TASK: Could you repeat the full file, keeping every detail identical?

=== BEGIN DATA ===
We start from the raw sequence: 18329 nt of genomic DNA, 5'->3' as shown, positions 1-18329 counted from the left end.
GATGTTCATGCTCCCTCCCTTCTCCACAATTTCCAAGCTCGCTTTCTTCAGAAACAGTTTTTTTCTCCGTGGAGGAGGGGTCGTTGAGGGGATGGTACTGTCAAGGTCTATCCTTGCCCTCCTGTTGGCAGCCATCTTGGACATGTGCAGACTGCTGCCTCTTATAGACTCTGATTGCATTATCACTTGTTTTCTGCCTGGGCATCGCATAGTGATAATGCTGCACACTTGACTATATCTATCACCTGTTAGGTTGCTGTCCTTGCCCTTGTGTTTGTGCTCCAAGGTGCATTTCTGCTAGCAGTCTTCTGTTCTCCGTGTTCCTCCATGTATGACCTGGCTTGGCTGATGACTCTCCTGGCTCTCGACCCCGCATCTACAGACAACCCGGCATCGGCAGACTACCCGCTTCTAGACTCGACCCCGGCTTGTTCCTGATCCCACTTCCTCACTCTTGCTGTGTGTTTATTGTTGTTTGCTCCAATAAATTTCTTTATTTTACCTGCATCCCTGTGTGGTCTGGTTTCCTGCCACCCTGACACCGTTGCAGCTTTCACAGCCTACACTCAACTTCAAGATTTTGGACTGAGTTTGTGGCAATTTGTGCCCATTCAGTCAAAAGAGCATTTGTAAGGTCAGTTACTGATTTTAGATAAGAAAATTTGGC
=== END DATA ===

We start from the raw sequence: 18329 nt of genomic DNA, 5'->3' as shown, positions 1-18329 counted from the left end.
GATGTTCATGCTCCCTCCCTTCTCCACAATTTCCAAGCTCGCTTTCTTCAGAAACAGTTTTTTTCTCCGTGGAGGAGGGGTCGTTGAGGGGATGGTACTGTCAAGGTCTATCCTTGCCCTCCTGTTGGCAGCCATCTTGGACATGTGCAGACTGCTGCCTCTTATAGACTCTGATTGCATTATCACTTGTTTTCTGCCTGGGCATCGCATAGTGATAATGCTGCACACTTGACTATATCTATCACCTGTTAGGTTGCTGTCCTTGCCCTTGTGTTTGTGCTCCAAGGTGCATTTCTGCTAGCAGTCTTCTGTTCTCCGTGTTCCTCCATGTATGACCTGGCTTGGCTGATGACTCTCCTGGCTCTCGACCCCGCATCTACAGACAACCCGGCATCGGCAGACTACCCGCTTCTAGACTCGACCCCGGCTTGTTCCTGATCCCACTTCCTCACTCTTGCTGTGTGTTTATTGTTGTTTGCTCCAATAAATTTCTTTATTTTACCTGCATCCCTGTGTGGTCTGGTTTCCTGCCACCCTGACACCGTTGCAGCTTTCACAGCCTACACTCAACTTCAAGATTTTGGACTGAGTTTGTGGCAATTTGTGCCCATTCAGTCAAAAGAGCATTTGTAAGGTCAGTTACTGATTTTAGATAAGAAAATTTGGC